NBA looks to US-China trade deal progress to resolve Hong Kong tweet dispute: Report

The league’s lucrative business in China has been at a virtual standstill since October.

NBA officials may be counting on successful trade negotiations between the U.S. and China to resolve their own lingering dispute with officials in Beijing, according to a report Tuesday.

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The league’s lucrative business in China has been at a virtual standstill since October, when Houston Rockets general manager Daryl Morey’s tweet in support of pro-democracy protests in Hong Kong kicked off an international controversy. The scandal escalated even as U.S. and Chinese officials made progress toward the early stages of a deal to end a longstanding trade war.

NBA executives are closely observing the negotiations and are optimistic that a trade agreement would “soothe the league’s relationships” in China, ESPN reported, citing league sources familiar with the matter. At present, Chinese state-owned CCTV is maintaining a boycott of NBA programming, and most of the league’s Chinese sponsors have suspended ties.

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The ESPN report details how league and team executives reacted in the hours and days after Morey’s tweet. Chinese government officials and businesses balked at the pro-Hong Kong message just as NBA players were traveling to China for the league’s annual preseason tour.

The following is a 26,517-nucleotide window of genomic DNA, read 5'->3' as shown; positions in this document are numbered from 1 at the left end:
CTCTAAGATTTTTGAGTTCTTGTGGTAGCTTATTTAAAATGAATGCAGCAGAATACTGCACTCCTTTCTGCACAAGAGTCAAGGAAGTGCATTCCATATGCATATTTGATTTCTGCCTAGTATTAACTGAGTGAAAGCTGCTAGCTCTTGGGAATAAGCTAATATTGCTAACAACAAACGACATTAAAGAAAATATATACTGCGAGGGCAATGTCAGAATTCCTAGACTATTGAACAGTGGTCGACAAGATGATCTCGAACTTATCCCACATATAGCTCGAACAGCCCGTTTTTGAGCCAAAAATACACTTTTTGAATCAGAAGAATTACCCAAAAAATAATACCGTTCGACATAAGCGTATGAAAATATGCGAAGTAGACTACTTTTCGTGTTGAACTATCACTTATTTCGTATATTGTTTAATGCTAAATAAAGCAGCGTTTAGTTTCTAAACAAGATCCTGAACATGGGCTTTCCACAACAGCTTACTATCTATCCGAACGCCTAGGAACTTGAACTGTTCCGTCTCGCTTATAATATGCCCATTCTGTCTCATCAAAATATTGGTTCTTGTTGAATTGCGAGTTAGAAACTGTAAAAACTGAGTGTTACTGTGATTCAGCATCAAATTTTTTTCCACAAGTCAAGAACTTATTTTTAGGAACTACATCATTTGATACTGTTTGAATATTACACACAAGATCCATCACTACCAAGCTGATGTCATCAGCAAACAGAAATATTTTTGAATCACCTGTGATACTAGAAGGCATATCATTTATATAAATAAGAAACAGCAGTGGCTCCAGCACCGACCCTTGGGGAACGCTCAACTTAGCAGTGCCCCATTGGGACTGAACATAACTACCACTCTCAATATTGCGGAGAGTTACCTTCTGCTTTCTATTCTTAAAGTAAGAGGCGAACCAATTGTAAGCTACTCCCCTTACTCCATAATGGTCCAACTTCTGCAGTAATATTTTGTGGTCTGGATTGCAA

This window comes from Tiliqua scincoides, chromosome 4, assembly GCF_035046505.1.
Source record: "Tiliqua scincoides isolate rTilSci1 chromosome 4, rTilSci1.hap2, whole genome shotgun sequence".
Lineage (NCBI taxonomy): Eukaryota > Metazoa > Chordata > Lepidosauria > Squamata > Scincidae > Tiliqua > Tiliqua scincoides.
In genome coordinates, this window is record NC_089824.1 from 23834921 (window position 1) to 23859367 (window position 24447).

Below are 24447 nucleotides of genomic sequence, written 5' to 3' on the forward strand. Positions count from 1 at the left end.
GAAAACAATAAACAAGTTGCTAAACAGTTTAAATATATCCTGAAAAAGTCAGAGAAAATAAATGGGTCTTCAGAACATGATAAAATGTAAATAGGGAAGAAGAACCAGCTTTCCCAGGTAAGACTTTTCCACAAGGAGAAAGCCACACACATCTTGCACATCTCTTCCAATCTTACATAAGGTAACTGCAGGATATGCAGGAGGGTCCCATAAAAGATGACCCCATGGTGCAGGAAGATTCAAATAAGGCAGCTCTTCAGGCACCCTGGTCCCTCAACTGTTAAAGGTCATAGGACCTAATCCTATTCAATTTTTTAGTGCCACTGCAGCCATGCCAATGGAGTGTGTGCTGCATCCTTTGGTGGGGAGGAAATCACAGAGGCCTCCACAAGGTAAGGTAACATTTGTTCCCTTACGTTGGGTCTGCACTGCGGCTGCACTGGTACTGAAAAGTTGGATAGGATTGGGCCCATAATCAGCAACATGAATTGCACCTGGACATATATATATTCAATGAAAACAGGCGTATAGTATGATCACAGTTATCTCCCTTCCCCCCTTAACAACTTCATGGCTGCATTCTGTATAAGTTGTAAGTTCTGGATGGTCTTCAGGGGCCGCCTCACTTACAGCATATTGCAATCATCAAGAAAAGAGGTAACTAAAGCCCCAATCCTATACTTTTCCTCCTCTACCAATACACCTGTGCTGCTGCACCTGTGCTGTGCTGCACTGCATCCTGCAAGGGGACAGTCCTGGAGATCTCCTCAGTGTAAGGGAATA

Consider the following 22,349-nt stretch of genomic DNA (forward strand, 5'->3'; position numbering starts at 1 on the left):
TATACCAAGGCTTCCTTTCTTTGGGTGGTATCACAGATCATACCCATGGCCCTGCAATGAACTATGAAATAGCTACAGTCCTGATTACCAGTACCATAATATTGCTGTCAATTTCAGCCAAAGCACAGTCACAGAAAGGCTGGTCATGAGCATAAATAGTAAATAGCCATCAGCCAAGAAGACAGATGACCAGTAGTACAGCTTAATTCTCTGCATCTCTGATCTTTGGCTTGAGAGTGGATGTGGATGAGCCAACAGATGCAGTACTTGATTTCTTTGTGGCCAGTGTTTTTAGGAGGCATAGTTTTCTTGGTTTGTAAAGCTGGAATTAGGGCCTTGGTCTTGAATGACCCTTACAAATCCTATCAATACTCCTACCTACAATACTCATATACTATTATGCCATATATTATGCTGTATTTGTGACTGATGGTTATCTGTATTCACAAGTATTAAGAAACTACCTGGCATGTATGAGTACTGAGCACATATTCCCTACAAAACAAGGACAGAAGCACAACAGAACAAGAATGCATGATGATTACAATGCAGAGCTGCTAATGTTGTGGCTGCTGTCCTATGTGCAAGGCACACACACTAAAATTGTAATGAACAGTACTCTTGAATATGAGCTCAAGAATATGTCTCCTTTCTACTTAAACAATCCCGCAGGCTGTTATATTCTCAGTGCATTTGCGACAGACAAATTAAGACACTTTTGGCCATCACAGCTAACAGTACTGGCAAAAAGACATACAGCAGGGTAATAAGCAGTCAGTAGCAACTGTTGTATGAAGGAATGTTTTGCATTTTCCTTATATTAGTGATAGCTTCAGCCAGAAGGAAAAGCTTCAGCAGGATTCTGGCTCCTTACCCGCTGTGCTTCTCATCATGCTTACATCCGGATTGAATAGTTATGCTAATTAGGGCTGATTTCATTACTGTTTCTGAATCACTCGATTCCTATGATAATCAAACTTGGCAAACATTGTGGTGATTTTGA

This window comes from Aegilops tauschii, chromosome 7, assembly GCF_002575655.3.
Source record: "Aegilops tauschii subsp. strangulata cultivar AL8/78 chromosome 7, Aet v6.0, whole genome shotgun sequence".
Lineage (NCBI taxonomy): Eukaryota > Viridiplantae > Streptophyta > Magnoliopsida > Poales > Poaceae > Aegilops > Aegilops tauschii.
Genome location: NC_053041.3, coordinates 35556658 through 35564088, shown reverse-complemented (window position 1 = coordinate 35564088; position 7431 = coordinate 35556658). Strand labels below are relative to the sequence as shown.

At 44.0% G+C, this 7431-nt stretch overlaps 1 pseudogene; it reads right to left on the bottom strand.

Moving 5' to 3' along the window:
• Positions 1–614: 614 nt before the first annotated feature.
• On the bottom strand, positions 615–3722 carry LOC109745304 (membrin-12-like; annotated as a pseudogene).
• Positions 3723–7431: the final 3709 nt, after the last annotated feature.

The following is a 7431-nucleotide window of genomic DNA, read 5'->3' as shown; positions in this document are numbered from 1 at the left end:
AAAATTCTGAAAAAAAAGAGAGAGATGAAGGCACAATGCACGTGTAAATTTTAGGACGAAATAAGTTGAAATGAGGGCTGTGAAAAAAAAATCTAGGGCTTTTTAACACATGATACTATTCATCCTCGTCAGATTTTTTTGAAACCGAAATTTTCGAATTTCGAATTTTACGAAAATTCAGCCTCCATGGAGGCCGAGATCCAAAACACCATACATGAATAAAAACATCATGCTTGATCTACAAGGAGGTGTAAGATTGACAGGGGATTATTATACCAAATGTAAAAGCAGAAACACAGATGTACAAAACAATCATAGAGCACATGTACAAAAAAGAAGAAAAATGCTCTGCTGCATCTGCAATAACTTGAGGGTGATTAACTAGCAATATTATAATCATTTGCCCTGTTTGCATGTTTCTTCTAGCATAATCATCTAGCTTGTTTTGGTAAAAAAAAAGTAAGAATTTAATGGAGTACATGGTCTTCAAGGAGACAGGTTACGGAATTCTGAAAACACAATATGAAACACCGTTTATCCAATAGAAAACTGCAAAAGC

Multiple NBA front offices grew concerned that the interruption of league business in China would impact salary cap projections for the following season. The NBA determines its salary cap through calculations tied to “basketball-related income,” meaning that any reduction in revenue from the league’s most lucrative overseas market could leave teams with less money to spend.

One NBA team reportedly adjusted its expected revenue from Chinese sponsorship deals to zero in response to the scandal.

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The future of the NBA’s business interests in China remains unclear. League officials have been largely quiet on the situation since opening night of the 2019-20 season.

Vice President Mike Pence accused the NBA on Oct. 24 of “acting like a wholly owned subsidiary” of the Chinese government, arguing that players and owners had failed to adequately support Morey’s right to freedom of speech.

NBA Commissioner Adam Silver, who said he resisted pressure from Chinese government officials to fire Morey, responded to Pence’s comment later that day.

“We’ve adhered to our core values from the first moment,” Silver said during an appearance on TNT last month. “To the extent that there was any doubt about that, we reinforced that those are our core values. And I’ll just say again, once again, we’re going to double down on engaging with the people of China and India and throughout Africa, around the world, regardless of their governments.”

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